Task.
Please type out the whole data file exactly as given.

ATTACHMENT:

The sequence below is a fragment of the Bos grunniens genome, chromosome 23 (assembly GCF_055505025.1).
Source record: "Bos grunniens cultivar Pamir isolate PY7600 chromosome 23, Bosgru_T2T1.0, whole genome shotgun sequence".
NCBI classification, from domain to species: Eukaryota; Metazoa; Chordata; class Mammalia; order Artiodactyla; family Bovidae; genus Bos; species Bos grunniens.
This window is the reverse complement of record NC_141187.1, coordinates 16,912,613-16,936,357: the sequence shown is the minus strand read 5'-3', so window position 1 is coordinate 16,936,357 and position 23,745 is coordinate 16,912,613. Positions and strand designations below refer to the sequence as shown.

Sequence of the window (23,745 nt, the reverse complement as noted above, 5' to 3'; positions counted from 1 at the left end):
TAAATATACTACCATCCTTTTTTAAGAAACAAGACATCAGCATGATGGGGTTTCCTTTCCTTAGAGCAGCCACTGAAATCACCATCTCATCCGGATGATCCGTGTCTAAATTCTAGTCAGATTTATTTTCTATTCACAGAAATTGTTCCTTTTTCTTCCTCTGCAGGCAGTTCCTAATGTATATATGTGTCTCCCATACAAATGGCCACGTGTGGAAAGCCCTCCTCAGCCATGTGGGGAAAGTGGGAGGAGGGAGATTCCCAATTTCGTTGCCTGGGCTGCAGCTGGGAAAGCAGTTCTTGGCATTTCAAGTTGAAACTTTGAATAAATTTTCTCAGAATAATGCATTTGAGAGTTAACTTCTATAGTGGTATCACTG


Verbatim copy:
The sequence below is a fragment of the Bos grunniens genome, chromosome 23 (assembly GCF_055505025.1).
Source record: "Bos grunniens cultivar Pamir isolate PY7600 chromosome 23, Bosgru_T2T1.0, whole genome shotgun sequence".
NCBI classification, from domain to species: Eukaryota; Metazoa; Chordata; class Mammalia; order Artiodactyla; family Bovidae; genus Bos; species Bos grunniens.
This window is the reverse complement of record NC_141187.1, coordinates 16,912,613-16,936,357: the sequence shown is the minus strand read 5'-3', so window position 1 is coordinate 16,936,357 and position 23,745 is coordinate 16,912,613. Positions and strand designations below refer to the sequence as shown.

Sequence of the window (23,745 nt, the reverse complement as noted above, 5' to 3'; positions counted from 1 at the left end):
TAAATATACTACCATCCTTTTTTAAGAAACAAGACATCAGCATGATGGGGTTTCCTTTCCTTAGAGCAGCCACTGAAATCACCATCTCATCCGGATGATCCGTGTCTAAATTCTAGTCAGATTTATTTTCTATTCACAGAAATTGTTCCTTTTTCTTCCTCTGCAGGCAGTTCCTAATGTATATATGTGTCTCCCATACAAATGGCCACGTGTGGAAAGCCCTCCTCAGCCATGTGGGGAAAGTGGGAGGAGGGAGATTCCCAATTTCGTTGCCTGGGCTGCAGCTGGGAAAGCAGTTCTTGGCATTTCAAGTTGAAACTTTGAATAAATTTTCTCAGAATAATGCATTTGAGAGTTAACTTCTATAGTGGTATCACTG